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Villa Romana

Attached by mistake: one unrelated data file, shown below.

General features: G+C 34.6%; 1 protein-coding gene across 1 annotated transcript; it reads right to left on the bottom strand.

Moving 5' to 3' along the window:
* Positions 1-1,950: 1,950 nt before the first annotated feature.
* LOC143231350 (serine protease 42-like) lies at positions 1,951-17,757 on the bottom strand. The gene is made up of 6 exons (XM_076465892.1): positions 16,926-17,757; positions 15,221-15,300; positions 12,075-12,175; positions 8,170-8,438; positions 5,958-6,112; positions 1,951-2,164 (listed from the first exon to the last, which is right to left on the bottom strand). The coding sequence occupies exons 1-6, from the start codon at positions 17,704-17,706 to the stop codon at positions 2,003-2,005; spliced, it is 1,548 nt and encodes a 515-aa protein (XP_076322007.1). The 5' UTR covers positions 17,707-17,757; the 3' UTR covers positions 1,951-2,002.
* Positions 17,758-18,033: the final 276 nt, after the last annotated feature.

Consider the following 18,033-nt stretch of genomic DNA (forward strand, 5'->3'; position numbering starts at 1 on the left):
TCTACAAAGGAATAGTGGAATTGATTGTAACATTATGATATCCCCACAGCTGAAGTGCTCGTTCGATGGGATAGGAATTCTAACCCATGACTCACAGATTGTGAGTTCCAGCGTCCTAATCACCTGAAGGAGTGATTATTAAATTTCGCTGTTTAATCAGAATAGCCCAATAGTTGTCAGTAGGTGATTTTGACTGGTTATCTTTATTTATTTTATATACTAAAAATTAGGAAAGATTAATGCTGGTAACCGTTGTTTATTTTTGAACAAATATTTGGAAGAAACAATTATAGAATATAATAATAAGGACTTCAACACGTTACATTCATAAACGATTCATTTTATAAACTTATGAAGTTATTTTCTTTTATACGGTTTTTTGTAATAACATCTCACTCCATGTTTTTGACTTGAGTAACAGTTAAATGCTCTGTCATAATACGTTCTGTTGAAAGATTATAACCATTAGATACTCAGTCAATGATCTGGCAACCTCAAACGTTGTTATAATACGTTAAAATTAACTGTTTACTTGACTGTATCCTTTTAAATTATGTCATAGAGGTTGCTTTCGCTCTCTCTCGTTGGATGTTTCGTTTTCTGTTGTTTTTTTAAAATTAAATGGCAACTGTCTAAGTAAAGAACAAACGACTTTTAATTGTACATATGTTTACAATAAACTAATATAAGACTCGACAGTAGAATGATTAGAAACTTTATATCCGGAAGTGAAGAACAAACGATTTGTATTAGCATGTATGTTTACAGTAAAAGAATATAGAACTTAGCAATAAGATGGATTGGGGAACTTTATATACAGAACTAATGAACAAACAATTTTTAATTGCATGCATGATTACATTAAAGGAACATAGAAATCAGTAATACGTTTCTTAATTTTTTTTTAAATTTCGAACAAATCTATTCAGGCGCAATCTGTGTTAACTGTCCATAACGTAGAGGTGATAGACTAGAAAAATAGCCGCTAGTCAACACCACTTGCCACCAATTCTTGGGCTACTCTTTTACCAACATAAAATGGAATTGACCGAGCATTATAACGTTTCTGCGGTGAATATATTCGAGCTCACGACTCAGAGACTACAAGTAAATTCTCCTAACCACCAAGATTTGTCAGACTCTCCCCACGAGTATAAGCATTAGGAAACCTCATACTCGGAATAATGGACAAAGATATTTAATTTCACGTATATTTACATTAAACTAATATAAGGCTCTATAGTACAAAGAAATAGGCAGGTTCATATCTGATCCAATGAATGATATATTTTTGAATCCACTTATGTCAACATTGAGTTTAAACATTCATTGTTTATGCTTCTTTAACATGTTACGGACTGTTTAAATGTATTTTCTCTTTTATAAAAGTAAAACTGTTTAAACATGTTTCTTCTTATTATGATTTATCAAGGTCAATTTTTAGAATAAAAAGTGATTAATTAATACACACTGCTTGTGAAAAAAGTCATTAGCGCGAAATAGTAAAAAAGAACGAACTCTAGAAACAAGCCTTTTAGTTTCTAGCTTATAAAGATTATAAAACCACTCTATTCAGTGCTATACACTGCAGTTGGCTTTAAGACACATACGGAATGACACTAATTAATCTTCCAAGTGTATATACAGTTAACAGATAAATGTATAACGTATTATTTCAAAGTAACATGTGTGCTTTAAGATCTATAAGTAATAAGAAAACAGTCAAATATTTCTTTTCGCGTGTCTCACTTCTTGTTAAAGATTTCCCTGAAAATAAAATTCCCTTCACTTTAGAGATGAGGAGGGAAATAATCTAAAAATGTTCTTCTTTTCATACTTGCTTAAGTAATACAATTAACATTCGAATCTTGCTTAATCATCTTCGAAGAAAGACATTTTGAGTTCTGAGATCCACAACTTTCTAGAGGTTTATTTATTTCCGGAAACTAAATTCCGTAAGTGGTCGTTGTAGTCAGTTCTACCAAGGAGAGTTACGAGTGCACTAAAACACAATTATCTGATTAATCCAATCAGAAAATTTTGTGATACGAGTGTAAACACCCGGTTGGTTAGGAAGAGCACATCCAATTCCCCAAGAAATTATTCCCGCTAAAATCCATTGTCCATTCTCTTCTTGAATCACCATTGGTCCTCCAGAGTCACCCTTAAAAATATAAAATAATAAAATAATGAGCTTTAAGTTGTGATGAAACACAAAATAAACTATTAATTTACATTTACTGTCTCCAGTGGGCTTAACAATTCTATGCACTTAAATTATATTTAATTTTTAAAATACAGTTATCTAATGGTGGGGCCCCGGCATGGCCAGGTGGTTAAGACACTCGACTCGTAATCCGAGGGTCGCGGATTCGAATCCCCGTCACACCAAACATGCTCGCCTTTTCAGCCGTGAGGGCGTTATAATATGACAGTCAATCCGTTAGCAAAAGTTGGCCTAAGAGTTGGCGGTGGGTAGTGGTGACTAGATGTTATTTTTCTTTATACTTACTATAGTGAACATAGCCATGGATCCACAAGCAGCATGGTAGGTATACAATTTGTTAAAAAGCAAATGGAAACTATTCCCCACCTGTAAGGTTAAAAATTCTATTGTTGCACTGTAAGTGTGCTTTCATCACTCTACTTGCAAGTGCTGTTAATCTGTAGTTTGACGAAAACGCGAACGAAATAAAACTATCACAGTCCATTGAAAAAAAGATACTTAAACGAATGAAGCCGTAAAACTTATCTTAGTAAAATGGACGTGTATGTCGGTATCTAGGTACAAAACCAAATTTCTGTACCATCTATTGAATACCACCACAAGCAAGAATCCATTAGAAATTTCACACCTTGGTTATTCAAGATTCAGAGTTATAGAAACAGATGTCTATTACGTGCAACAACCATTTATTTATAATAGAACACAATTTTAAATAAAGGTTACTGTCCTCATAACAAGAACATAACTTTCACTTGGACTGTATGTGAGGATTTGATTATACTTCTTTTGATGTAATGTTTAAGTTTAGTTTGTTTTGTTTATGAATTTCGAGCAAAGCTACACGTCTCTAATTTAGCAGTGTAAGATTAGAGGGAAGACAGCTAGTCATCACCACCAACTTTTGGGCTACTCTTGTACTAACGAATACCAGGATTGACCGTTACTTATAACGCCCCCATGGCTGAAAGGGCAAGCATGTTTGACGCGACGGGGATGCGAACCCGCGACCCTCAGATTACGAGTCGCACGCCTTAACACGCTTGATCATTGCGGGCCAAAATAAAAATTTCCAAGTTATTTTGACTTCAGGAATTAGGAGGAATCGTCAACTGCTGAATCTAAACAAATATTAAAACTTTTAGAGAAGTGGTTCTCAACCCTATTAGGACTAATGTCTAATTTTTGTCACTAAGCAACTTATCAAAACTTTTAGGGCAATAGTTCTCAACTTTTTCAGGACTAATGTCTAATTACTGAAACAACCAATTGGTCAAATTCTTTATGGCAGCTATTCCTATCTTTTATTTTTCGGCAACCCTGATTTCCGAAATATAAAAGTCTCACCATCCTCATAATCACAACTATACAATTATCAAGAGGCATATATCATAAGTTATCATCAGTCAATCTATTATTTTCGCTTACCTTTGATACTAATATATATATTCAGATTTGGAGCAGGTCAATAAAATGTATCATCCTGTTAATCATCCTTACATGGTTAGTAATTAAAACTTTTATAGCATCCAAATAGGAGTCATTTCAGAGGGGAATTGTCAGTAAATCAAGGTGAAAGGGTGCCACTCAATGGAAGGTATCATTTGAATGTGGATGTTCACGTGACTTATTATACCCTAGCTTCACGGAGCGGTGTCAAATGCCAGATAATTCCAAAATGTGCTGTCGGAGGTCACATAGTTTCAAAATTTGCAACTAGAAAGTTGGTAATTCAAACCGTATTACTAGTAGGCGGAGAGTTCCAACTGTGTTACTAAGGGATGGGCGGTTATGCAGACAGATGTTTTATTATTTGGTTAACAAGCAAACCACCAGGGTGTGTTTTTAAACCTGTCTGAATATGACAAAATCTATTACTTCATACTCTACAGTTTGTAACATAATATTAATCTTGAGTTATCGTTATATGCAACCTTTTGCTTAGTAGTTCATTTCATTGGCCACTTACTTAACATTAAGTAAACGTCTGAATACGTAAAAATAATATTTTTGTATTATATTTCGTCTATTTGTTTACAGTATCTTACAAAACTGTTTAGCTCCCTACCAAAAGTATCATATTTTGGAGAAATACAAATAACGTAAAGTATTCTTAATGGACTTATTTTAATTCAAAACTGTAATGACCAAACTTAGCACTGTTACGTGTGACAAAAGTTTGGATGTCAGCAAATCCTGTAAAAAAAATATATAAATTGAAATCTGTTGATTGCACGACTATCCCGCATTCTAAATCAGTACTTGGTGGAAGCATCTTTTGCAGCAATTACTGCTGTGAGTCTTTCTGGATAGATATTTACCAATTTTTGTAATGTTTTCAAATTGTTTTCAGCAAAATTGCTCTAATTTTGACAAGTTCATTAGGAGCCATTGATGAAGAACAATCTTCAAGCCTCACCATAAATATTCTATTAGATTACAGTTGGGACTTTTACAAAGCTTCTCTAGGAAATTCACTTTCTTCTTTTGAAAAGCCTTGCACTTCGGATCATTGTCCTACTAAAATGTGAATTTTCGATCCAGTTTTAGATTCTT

Max Klinger, exponent of first the Berlin then the Vienna Secession, purchased the 40-room neoclassical villa with its 15 thousand square metres of gardens, formerly the property of the noble Gigliucci family, on Via Senese in 1905. Klinger acquired it for the purpose of offering workspace to young artists, for whom an annual prize was instituted and is still awarded today. The Kunsthistorisches Institut is the leading German centre for the study of the history of Italian art, with a photo library of Italian art and a library stocking more than 360 thousand volumes.

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